Annual Report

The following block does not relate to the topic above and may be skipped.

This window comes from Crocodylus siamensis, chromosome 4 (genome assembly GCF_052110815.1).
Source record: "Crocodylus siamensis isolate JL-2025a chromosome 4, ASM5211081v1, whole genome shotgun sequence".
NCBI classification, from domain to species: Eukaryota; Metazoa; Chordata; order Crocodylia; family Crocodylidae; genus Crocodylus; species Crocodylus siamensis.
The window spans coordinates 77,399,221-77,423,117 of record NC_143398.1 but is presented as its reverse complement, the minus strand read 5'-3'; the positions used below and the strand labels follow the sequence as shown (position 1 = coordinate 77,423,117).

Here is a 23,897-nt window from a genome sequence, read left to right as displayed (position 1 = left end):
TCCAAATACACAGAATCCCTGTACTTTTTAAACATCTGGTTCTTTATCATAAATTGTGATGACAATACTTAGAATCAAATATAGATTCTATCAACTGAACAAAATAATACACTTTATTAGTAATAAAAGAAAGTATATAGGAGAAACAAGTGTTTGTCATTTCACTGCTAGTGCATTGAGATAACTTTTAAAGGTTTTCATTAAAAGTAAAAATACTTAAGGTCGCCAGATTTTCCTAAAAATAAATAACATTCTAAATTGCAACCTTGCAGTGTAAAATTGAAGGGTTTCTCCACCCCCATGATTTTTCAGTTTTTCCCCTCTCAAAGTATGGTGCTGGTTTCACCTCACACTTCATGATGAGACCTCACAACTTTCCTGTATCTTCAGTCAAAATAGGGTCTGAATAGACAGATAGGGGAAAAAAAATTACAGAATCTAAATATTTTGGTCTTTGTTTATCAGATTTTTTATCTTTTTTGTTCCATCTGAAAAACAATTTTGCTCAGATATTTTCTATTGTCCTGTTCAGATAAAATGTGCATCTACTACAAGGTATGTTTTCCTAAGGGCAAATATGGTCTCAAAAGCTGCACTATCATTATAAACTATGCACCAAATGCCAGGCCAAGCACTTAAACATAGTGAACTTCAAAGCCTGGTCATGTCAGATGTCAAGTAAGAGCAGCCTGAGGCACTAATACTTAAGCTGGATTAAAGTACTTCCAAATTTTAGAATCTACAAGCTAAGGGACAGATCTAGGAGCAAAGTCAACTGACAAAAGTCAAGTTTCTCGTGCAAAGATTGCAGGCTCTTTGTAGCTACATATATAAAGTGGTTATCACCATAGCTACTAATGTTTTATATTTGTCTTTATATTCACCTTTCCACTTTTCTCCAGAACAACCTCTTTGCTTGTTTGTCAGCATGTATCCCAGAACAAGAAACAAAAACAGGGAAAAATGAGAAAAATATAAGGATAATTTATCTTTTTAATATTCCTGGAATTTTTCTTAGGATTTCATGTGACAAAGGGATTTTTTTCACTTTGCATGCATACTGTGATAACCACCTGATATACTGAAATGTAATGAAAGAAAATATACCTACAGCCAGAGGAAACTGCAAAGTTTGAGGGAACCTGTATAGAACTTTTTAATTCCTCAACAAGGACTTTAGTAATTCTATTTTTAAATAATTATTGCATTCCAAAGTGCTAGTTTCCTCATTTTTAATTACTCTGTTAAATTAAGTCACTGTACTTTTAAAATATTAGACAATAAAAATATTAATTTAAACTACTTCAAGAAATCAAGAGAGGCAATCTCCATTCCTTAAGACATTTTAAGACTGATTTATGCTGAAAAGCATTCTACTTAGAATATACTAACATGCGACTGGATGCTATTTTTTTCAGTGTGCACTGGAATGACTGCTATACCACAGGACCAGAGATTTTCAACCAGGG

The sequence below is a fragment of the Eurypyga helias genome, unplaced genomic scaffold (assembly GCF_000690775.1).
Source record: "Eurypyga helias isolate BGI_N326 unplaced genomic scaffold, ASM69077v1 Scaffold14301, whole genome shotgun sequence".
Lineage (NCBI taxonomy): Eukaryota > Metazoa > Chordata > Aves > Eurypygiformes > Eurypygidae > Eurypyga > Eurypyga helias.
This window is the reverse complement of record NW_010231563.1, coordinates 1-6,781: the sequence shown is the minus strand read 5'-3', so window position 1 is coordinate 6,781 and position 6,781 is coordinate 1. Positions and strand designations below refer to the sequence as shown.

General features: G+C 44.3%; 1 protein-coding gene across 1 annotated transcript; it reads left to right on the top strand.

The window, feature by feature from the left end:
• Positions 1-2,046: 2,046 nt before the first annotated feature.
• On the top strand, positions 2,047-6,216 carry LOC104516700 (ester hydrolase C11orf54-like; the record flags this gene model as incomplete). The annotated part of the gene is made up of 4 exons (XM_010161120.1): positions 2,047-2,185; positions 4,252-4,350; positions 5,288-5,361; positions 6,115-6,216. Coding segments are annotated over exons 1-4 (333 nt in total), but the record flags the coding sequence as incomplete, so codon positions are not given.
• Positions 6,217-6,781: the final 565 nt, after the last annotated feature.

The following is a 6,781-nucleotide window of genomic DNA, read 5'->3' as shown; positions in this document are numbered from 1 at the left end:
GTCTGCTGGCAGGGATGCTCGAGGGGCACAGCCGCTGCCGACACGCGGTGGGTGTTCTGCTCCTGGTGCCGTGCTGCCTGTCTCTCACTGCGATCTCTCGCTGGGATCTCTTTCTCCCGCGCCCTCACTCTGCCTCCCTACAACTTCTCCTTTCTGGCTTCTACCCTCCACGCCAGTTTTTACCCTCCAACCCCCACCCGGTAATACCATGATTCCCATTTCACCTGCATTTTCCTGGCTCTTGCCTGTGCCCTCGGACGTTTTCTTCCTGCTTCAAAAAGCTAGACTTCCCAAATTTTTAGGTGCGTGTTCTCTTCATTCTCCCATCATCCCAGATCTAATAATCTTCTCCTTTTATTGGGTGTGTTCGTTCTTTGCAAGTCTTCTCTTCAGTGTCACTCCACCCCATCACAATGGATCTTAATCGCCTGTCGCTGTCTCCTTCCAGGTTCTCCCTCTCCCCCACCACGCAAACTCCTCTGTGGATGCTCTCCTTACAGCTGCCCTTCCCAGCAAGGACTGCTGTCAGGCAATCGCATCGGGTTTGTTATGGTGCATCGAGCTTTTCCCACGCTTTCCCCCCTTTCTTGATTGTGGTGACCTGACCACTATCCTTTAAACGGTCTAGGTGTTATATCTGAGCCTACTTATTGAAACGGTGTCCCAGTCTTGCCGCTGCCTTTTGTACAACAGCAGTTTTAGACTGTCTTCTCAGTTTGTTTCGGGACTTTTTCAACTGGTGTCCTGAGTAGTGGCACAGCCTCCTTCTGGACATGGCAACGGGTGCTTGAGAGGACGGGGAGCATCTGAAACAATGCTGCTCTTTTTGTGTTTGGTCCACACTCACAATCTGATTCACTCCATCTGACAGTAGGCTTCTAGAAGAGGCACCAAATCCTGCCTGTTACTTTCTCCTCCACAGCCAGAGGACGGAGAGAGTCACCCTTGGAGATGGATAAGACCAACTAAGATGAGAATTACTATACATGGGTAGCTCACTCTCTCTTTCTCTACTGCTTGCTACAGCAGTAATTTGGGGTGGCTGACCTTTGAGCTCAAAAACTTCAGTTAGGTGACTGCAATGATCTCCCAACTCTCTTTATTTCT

The Samuel N. and Mary Castle Foundation continues to be a proactive, fully staffed and engaged charitable foundation. Founded in 1894 and with charitable roots stretching back to the 17th century in America, our founder was a 19th century abolitionist, feminist, Christian spiritualist and philanthropist who adopted early childhood education as her primary theme. Mary Tenney Castle, with the advice of her children, drew up plans for a perpetual family foundation at the death of her husband in the 1894. Her primary charge was that the foundation provide teacher training in connection with the founding and establishment of progressive kindergartens inspired by family friend John Dewey of the University of Chicago. In addition, her foundation provided funds to build kindergartens, provide capital improvements to facilities and tuition assistance to families in need of support to enroll their child in one of many kindergartens on Oahu. Her Castle Kindergarten, established with the help of John Dewey, was the lab school for Hawaii until the UH Lab school was built by the Foundation in 1941.